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Looser lips chip away at core value

By Diane Karpman

Diane Karpman

Disagreement regarding the “role” of lawyers in our society has resulted in a profound schism in our profession. That division exploded at the ABA Annual Meeting in San Francisco last month.

Out-of-state lawyers, most of whom follow some version of the ABA Model Rules, conceive of lawyers as superheroes. They maintain that if lawyers had looser duties of confidentiality, then these caped crusaders could have prevented the Corporate Debacle. Somehow, if lawyers could disclose confidential client information, where use of the lawyer’s services resulted in a crime or a fraud, that would fix all the problems in our economic sector.

Forget all about sleazy accounting causing daily restatements of earnings, mega-watt power laundering and corporate unaccountability.
Governmental agencies were hovering over the battlefield. Never mind that the SEC already has the Sarbanes-Oxley legislation. The IRS is demanding that Jenkins & Gilchrist turn over the names of the law firm’s clients who consulted on tax shelters.

The Justice Department listens in on attorney-client conversations at Guantanamo Bay and cannot understand why legions of defense lawyers are not jumping at the opportunity to enjoy the endless beaches, the tropical climate and the opportunity to “defend” the detainees.
Wait a minute! Wasn’t maintaining the core value of confidentiality the flash point in the multidisciplinary practice debate a few years ago, when the mega-accounting firms wanted to partner up with lawyers?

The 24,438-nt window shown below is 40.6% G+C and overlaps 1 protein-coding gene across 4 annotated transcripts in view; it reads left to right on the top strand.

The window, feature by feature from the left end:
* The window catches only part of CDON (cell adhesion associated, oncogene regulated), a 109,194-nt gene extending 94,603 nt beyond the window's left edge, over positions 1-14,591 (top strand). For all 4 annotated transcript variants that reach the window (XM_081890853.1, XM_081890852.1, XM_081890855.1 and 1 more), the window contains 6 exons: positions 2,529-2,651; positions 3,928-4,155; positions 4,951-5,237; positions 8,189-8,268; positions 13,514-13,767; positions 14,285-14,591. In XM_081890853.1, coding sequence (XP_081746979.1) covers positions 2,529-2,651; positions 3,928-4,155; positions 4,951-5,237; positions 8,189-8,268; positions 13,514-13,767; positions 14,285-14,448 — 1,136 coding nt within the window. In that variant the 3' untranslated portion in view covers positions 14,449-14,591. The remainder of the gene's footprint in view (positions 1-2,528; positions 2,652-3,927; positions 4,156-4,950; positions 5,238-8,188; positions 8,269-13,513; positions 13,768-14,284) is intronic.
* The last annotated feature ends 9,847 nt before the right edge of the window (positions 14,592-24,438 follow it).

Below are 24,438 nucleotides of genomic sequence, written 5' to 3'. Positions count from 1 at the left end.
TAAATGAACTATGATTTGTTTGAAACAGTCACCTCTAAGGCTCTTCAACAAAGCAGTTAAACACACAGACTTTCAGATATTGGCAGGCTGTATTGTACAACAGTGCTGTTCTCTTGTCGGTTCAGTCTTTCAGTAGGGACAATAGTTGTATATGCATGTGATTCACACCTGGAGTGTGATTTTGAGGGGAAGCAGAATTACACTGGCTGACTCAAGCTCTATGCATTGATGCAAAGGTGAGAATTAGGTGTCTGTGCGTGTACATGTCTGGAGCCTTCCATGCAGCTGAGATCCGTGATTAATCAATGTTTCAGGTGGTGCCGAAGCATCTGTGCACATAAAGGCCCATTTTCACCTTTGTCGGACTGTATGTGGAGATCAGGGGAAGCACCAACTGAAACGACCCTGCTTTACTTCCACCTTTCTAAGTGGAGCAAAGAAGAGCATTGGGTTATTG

Didn’t the ABA say “no” to the lure of vast riches, because lawyers had to protect the confidentiality of clients? Oh, yes, but that was before governmental barbarians were knocking at the gates of professional regulation, which might be slipping out of the hands of the ABA.

And carriers are still grumpy about the payouts for law firm negligence involved in the S&L debacle. These are some of the hidden agendas, but the problem with understanding hidden agendas is that then the conduct may appear a bit less principled.

Maybe someone forgot that the rules are designed to empower and protect clients, not lawyers.

California lawyers do not subscribe to the model of lawyer as superhero. California attorneys have statutorily imposed duties of confidentiality that are the most stringent in the nation. During the debate in the ABA House of Delegates, that difference was pointed out by one of the speakers, who tried to discount some comments in opposition to the confidentiality change, by using the “C” word. Yes, we were called “Californians.”

That’s fine with me. When clients find out about these seismic changes, they are not going to be happy. They will know that they have lost their trusted advisors, their advocates, their champions and the opportunity to be talked out of illegal conduct.

They may seek out California lawyers whose lips will remain sealed. Therefore, in anticipation of all the new business, remember not to get “mobbed up,” and just say “no” to the drug cartels.

Diane Karpman can be reached at

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